One of the most popular parties takes place in Plaza Giribaldi, in Mexico City, where musicians of many genres gather, mariachis included
It is one of the most famous carnivals in Latin America after the one in Rio de Janeiro. The carnivals last nine days in pure color. There are parades and floats uniquely and strikingly decorated, costumed dancers, and includes the Burning of Bad Humor, which kicks off the festivities, and at the end, the election of the carnival kings.
The last day the funeral of Juan Carnival takes place.
Holy Week is a worldwide Christian holiday and Mexico is very Catholic so it is celebrated a lot. Beyond being a Christian holiday it's a national holiday, as in other countries, so other activities such as school are suspended.
It is a period of short vacations and families and friends sometimes take the opportunity to go, for example, to the Riviera Maya.
Día de la Independencia
Mexican Independence Day is the September 16. September is actually the month of the nation. The night of September 15 people gather in the zócalo, the main square of each city, or in their homes, and if they are around the world it is also a night of meeting between expatriates.
The most important moment of the night is the famous Scream of Independence that simulates the one made by Father Hidalgo on September 16, 1810. Every year the president has to do it and it is replicated in every city and town in the country.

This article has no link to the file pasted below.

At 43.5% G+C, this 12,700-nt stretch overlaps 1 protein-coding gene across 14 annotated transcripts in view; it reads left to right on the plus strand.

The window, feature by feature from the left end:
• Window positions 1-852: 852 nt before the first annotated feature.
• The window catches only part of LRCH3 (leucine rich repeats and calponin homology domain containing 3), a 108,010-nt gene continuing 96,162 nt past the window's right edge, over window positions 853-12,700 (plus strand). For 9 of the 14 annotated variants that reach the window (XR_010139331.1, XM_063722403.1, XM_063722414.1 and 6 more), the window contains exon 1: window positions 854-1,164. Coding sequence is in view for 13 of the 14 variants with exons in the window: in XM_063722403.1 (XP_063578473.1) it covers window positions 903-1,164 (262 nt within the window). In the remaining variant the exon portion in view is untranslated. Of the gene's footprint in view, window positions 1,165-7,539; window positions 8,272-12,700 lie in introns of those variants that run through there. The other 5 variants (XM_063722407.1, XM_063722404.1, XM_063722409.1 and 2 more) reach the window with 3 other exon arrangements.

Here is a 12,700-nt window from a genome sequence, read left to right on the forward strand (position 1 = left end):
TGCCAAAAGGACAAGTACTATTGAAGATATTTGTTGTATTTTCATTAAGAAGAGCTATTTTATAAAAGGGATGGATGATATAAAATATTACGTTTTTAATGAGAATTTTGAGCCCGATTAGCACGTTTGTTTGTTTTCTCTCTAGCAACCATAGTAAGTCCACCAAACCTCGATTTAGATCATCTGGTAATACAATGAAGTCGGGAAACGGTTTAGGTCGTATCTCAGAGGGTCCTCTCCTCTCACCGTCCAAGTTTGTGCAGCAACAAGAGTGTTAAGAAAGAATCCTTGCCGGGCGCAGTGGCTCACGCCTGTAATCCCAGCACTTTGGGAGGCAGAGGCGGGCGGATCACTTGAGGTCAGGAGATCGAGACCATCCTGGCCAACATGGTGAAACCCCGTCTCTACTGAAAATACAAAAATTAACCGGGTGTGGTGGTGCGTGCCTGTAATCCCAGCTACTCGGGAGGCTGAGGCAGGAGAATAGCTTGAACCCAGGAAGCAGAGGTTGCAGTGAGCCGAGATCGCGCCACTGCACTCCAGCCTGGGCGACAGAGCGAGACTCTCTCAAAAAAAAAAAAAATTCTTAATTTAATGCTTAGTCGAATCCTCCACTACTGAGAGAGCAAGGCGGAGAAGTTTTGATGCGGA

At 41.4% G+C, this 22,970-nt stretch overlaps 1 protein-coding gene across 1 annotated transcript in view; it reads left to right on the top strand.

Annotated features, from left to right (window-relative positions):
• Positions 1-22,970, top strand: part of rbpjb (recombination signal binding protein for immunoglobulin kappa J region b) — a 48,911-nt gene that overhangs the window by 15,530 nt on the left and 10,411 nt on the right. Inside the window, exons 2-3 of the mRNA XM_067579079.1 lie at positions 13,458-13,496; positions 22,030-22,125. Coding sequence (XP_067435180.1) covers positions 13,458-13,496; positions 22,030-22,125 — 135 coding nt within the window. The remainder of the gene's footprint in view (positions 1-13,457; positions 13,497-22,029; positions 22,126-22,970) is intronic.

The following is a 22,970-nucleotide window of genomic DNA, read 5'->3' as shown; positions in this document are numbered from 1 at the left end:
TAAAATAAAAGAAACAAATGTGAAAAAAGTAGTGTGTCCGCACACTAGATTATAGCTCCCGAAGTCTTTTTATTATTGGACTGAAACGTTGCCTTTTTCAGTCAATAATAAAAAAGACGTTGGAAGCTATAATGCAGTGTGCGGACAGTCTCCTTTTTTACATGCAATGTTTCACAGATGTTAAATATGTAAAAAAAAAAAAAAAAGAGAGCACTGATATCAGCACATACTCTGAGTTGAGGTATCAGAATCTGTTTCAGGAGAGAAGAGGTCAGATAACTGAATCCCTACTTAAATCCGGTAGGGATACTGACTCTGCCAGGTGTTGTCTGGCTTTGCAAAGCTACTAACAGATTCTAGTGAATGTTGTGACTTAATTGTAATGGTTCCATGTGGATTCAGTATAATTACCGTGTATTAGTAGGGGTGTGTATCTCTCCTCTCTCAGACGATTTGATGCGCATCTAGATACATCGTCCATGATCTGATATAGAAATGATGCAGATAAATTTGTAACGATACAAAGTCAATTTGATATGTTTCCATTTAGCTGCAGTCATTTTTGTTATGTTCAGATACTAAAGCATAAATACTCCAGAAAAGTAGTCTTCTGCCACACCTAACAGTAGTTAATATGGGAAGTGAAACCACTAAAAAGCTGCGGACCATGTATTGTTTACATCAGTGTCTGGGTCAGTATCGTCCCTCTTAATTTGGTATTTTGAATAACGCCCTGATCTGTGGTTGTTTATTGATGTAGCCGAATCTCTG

Day of the Virgin of Guadalupe
The celebrations begin in December and are known as the Guadalupe Marathon - Reyes. Everything begins on December 11 at 6:45 pm, with serenades, at 12 o'clock musicians and artists sing las mañanitas a la virgen.
On December 12, which is the day of the last apparition of the virgin to San Juan Diego on the Tepeyac hill, the churches and parishes are filled with visitors, there are massive masses and thousands they make a pilgrimage to the Basilica of Guadalupe in Mexico City.
These festivals also take place in December and are from most beautiful mexican traditions. Last nine days And every day there are different prayers: for humility, for serenity, for detachment, for chastity, trust, purity, joy and generosity.
The custom is that a house is designated to host each prayer and those who live in that house and their neighbors organize everything, food and drink and the breaking of a traditional piñata made with clay or clay and decorated with paper mache.
Christmas Eve is an important moment. Sometimes the family gathers or goes to the last inn and celebrates there. There are midnight masses and the manger and the pastorela, the journey that shepherds make to honor Jesus.
In the New Year there are family and friends gatherings and these customs are usually present: eat 12 grapes, wear colorful underwear (yellow for abundance, red for love, green for health); walk the streets with a suitcase because it's supposed to bring good luck ...
Finally, Epiphany or the Day of the Three Wise Men is celebrated on August 6. The celebration of the Three Kings Day includes eating a rosca de reyes, a cup of hot chocolate ...
These are just some of the most popular Mexican traditions. There are others such as Cinco de Mayo, the bullfight, the Veracruz carnival, the Alebrijes Parade, the famous Parachicos dance in Chiapas or the Papantla Voladores, just to name a few of the many popular cultural events in a town with so much diversity and wealth.